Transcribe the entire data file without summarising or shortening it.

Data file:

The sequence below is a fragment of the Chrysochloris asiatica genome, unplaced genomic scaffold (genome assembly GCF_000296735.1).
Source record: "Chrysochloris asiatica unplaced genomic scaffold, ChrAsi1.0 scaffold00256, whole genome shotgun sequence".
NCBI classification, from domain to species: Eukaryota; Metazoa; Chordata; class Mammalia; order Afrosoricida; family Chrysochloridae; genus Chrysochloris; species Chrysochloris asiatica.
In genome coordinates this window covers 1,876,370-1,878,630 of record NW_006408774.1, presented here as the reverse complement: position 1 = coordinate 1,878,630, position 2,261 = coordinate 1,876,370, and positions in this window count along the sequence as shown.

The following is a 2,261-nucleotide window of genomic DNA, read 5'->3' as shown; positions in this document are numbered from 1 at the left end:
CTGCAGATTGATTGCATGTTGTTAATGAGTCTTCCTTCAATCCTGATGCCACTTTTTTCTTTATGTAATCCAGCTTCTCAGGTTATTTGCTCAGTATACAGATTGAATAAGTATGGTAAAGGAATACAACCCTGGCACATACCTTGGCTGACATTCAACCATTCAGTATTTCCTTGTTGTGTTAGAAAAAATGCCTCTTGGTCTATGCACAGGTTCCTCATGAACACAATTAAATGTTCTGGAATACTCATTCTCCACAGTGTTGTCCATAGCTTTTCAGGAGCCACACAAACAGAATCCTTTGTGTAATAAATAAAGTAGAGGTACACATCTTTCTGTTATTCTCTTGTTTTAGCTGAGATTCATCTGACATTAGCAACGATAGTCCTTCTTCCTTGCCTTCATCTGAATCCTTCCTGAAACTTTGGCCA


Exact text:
The sequence below is a fragment of the Chrysochloris asiatica genome, unplaced genomic scaffold (genome assembly GCF_000296735.1).
Source record: "Chrysochloris asiatica unplaced genomic scaffold, ChrAsi1.0 scaffold00256, whole genome shotgun sequence".
NCBI classification, from domain to species: Eukaryota; Metazoa; Chordata; class Mammalia; order Afrosoricida; family Chrysochloridae; genus Chrysochloris; species Chrysochloris asiatica.
In genome coordinates this window covers 1,876,370-1,878,630 of record NW_006408774.1, presented here as the reverse complement: position 1 = coordinate 1,878,630, position 2,261 = coordinate 1,876,370, and positions in this window count along the sequence as shown.

The following is a 2,261-nucleotide window of genomic DNA, read 5'->3' as shown; positions in this document are numbered from 1 at the left end:
CTGCAGATTGATTGCATGTTGTTAATGAGTCTTCCTTCAATCCTGATGCCACTTTTTTCTTTATGTAATCCAGCTTCTCAGGTTATTTGCTCAGTATACAGATTGAATAAGTATGGTAAAGGAATACAACCCTGGCACATACCTTGGCTGACATTCAACCATTCAGTATTTCCTTGTTGTGTTAGAAAAAATGCCTCTTGGTCTATGCACAGGTTCCTCATGAACACAATTAAATGTTCTGGAATACTCATTCTCCACAGTGTTGTCCATAGCTTTTCAGGAGCCACACAAACAGAATCCTTTGTGTAATAAATAAAGTAGAGGTACACATCTTTCTGTTATTCTCTTGTTTTAGCTGAGATTCATCTGACATTAGCAACGATAGTCCTTCTTCCTTGCCTTCATCTGAATCCTTCCTGAAACTTTGGCCA